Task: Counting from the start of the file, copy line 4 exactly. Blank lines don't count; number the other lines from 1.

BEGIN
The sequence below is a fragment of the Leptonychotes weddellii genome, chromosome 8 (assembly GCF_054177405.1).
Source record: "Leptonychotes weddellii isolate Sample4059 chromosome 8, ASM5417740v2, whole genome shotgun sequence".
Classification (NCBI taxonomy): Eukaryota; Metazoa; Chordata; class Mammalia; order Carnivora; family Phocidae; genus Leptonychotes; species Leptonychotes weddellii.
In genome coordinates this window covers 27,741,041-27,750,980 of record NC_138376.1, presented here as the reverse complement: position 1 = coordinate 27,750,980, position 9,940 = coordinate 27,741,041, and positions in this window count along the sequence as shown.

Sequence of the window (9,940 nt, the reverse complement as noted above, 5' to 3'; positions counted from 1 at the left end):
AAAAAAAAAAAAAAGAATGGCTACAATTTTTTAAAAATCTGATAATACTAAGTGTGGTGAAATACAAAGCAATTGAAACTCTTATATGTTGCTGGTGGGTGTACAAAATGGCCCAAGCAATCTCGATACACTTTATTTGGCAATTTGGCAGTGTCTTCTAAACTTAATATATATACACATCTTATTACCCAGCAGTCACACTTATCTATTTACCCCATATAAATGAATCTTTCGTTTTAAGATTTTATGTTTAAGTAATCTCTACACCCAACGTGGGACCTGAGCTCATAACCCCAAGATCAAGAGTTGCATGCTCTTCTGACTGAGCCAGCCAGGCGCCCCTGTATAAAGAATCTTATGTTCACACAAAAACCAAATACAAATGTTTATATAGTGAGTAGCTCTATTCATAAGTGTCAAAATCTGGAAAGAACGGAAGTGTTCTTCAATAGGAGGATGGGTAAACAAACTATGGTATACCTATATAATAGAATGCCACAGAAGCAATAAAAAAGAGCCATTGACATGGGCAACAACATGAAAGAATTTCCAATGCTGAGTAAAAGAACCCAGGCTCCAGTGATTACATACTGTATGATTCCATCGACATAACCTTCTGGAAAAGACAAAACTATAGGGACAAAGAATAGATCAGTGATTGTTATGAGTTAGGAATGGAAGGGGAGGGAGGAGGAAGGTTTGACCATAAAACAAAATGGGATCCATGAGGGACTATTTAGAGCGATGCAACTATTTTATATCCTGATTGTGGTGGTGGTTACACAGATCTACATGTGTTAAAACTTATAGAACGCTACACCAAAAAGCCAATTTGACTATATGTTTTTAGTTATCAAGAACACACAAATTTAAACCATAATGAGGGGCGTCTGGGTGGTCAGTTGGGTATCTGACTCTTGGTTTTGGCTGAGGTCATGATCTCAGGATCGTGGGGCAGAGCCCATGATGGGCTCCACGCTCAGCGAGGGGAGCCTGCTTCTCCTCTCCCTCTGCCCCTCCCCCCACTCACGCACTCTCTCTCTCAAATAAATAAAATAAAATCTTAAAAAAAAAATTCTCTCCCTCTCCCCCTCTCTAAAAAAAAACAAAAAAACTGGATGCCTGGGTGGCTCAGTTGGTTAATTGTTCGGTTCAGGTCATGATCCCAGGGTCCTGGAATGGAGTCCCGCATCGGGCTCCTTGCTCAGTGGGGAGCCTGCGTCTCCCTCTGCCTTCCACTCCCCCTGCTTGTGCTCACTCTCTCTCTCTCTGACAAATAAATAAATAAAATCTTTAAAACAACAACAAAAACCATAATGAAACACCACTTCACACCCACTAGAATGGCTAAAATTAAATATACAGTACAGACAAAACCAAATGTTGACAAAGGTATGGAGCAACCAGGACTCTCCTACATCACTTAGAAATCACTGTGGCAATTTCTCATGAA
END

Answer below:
In genome coordinates this window covers 27,741,041-27,750,980 of record NC_138376.1, presented here as the reverse complement: position 1 = coordinate 27,750,980, position 9,940 = coordinate 27,741,041, and positions in this window count along the sequence as shown.